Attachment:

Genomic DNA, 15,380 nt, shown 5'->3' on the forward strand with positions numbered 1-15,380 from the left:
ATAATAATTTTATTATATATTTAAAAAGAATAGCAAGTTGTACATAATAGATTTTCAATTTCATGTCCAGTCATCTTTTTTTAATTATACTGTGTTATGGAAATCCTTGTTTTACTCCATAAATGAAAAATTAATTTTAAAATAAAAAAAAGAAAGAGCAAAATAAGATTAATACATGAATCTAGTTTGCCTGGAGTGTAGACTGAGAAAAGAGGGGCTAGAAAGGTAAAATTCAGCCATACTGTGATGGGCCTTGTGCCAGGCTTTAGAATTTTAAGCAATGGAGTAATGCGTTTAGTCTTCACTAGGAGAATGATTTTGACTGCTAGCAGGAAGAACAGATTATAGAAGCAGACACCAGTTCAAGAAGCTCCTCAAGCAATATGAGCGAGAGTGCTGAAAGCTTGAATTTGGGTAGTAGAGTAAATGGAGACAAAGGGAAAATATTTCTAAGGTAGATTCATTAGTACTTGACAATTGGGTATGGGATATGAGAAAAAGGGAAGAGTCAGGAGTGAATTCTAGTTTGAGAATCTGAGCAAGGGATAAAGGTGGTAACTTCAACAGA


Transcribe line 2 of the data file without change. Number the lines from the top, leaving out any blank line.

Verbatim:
ATAATAATTTTATTATATATTTAAAAAGAATAGCAAGTTGTACATAATAGATTTTCAATTTCATGTCCAGTCATCTTTTTTTAATTATACTGTGTTATGGAAATCCTTGTTTTACTCCATAAATGAAAAATTAATTTTAAAATAAAAAAAAGAAAGAGCAAAATAAGATTAATACATGAATCTAGTTTGCCTGGAGTGTAGACTGAGAAAAGAGGGGCTAGAAAGGTAAAATTCAGCCATACTGTGATGGGCCTTGTGCCAGGCTTTAGAATTTTAAGCAATGGAGTAATGCGTTTAGTCTTCACTAGGAGAATGATTTTGACTGCTAGCAGGAAGAACAGATTATAGAAGCAGACACCAGTTCAAGAAGCTCCTCAAGCAATATGAGCGAGAGTGCTGAAAGCTTGAATTTGGGTAGTAGAGTAAATGGAGACAAAGGGAAAATATTTCTAAGGTAGATTCATTAGTACTTGACAATTGGGTATGGGATATGAGAAAAAGGGAAGAGTCAGGAGTGAATTCTAGTTTGAGAATCTGAGCAAGGGATAAAGGTGGTAACTTCAACAGA